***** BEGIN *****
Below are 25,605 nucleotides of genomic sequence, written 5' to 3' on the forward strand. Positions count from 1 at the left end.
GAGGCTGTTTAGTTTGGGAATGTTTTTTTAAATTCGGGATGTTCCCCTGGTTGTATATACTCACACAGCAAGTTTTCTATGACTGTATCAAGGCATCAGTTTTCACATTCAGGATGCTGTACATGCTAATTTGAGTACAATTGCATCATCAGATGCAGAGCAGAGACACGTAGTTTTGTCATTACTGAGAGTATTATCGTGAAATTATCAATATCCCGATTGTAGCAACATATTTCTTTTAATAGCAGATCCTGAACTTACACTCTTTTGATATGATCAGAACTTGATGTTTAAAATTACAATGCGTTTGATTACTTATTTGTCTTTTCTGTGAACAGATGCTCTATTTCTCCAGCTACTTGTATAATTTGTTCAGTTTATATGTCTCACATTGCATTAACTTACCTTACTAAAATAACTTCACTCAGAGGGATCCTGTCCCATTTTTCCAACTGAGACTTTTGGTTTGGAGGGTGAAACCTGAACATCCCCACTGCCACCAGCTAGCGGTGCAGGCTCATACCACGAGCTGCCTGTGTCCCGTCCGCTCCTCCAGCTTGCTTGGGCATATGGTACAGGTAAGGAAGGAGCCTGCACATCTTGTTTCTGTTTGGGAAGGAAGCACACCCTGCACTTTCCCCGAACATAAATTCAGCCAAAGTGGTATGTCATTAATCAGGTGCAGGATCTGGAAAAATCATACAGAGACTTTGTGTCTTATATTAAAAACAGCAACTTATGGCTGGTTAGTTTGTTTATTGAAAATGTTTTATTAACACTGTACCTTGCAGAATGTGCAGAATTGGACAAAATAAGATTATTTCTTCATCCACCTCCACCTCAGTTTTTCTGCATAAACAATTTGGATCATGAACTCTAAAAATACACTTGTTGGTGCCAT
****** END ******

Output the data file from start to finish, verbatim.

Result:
Below are 25,605 nucleotides of genomic sequence, written 5' to 3' on the forward strand. Positions count from 1 at the left end.
GAGGCTGTTTAGTTTGGGAATGTTTTTTTAAATTCGGGATGTTCCCCTGGTTGTATATACTCACACAGCAAGTTTTCTATGACTGTATCAAGGCATCAGTTTTCACATTCAGGATGCTGTACATGCTAATTTGAGTACAATTGCATCATCAGATGCAGAGCAGAGACACGTAGTTTTGTCATTACTGAGAGTATTATCGTGAAATTATCAATATCCCGATTGTAGCAACATATTTCTTTTAATAGCAGATCCTGAACTTACACTCTTTTGATATGATCAGAACTTGATGTTTAAAATTACAATGCGTTTGATTACTTATTTGTCTTTTCTGTGAACAGATGCTCTATTTCTCCAGCTACTTGTATAATTTGTTCAGTTTATATGTCTCACATTGCATTAACTTACCTTACTAAAATAACTTCACTCAGAGGGATCCTGTCCCATTTTTCCAACTGAGACTTTTGGTTTGGAGGGTGAAACCTGAACATCCCCACTGCCACCAGCTAGCGGTGCAGGCTCATACCACGAGCTGCCTGTGTCCCGTCCGCTCCTCCAGCTTGCTTGGGCATATGGTACAGGTAAGGAAGGAGCCTGCACATCTTGTTTCTGTTTGGGAAGGAAGCACACCCTGCACTTTCCCCGAACATAAATTCAGCCAAAGTGGTATGTCATTAATCAGGTGCAGGATCTGGAAAAATCATACAGAGACTTTGTGTCTTATATTAAAAACAGCAACTTATGGCTGGTTAGTTTGTTTATTGAAAATGTTTTATTAACACTGTACCTTGCAGAATGTGCAGAATTGGACAAAATAAGATTATTTCTTCATCCACCTCCACCTCAGTTTTTCTGCATAAACAATTTGGATCATGAACTCTAAAAATACACTTGTTGGTGCCAT